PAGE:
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How Geothermal Could Cleanly Power the Planet: Indonesia's Tale

The Earth's heat offers a clean and steady source of electricity, though it doesn't come cheap.

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A 237-acre tea plantation surrounds the Wayang Windu Geothermal Power Station in Pangalengan, Indonesia, on the island of Java.


PANGALENGAN, Indonesia—In this serene corner of Java, farmworkers pick tea leaves from striped-green hills threaded with pipes. The three-foot-wide pipes carry steam from a broiling underground reservoir, a reminder of the volcano that once erupted.

Here, along the volcano-rich Ring of Fire, the Wayang Windu Geothermal Power Station uses the Earth's heat to produce energy that emits few or no greenhouse gases. It aims to expand, because it's discovered what may be the world's biggest hot steam well.

"We have a very big resource," says plant engineer Boyke Bratakusuma, as he points to the increasingly deep exploratory wells that Jakarta-based Star Energy is drilling in the shadow of the Wayang and Windu Mountains.

Indeed, this archipelago nation has the world's largest known geothermal reserves, and it desperately needs clean energy. Now the fourth most populous country, it's developing so rapidly that a quarter of its people still live in homes without electricity. Awash in cheap coal, it relies on coal-fired power plants for nearly half its electricity and plans to expand that usage.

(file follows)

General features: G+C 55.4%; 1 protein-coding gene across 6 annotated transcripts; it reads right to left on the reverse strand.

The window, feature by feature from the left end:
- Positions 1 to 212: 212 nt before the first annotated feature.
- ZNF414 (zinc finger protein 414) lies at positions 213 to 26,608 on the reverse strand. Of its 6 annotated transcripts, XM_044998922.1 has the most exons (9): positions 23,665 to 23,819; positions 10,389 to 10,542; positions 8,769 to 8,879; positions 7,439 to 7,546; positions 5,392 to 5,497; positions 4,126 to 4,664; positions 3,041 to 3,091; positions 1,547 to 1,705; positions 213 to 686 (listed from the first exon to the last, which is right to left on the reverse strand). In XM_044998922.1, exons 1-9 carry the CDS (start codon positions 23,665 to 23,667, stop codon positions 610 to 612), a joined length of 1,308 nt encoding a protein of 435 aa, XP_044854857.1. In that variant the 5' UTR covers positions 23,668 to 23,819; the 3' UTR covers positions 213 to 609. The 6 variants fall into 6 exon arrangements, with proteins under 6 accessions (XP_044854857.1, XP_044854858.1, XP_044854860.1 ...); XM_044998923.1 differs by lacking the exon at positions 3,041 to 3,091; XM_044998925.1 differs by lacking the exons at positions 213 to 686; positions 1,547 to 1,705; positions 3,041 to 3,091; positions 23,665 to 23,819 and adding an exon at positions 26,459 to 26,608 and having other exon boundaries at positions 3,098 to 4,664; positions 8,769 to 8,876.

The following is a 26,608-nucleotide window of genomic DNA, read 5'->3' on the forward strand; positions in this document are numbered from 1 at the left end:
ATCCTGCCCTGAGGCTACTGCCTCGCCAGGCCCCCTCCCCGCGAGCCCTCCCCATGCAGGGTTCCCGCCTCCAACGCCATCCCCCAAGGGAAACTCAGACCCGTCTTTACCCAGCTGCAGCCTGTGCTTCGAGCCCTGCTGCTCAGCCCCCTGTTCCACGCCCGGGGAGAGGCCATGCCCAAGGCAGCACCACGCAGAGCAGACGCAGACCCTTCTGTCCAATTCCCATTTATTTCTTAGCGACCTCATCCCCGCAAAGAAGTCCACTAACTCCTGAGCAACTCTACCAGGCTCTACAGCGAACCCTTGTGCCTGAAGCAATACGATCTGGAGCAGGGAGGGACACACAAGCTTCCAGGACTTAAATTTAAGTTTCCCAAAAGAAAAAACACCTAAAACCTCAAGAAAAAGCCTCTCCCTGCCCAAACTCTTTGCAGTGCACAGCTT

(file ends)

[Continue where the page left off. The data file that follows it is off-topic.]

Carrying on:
An alternative to fossil fuels, geothermal has potential far beyond Indonesia. It could help tame global warming by producing copious amounts of renewable energy. The United Nations estimates global reserves at about 200 gigawatts—double the total capacity of all U.S. nuclear power plants. Yet despite decades of effort, only 6.5 percent of that potential has been tapped.

Indonesia's story explains why.

Volcanoes Offer Peril and Promise

A chain of more than 17,000 islands, Indonesia has dozens of active volcanoes—more than any other country. Those volcanoes offer the nation a potent energy source via deep underground reservoirs of hot water that seeps out of molten rock. Power plants can extract steam from those reservoirs and use it to turn turbines that generate electricity.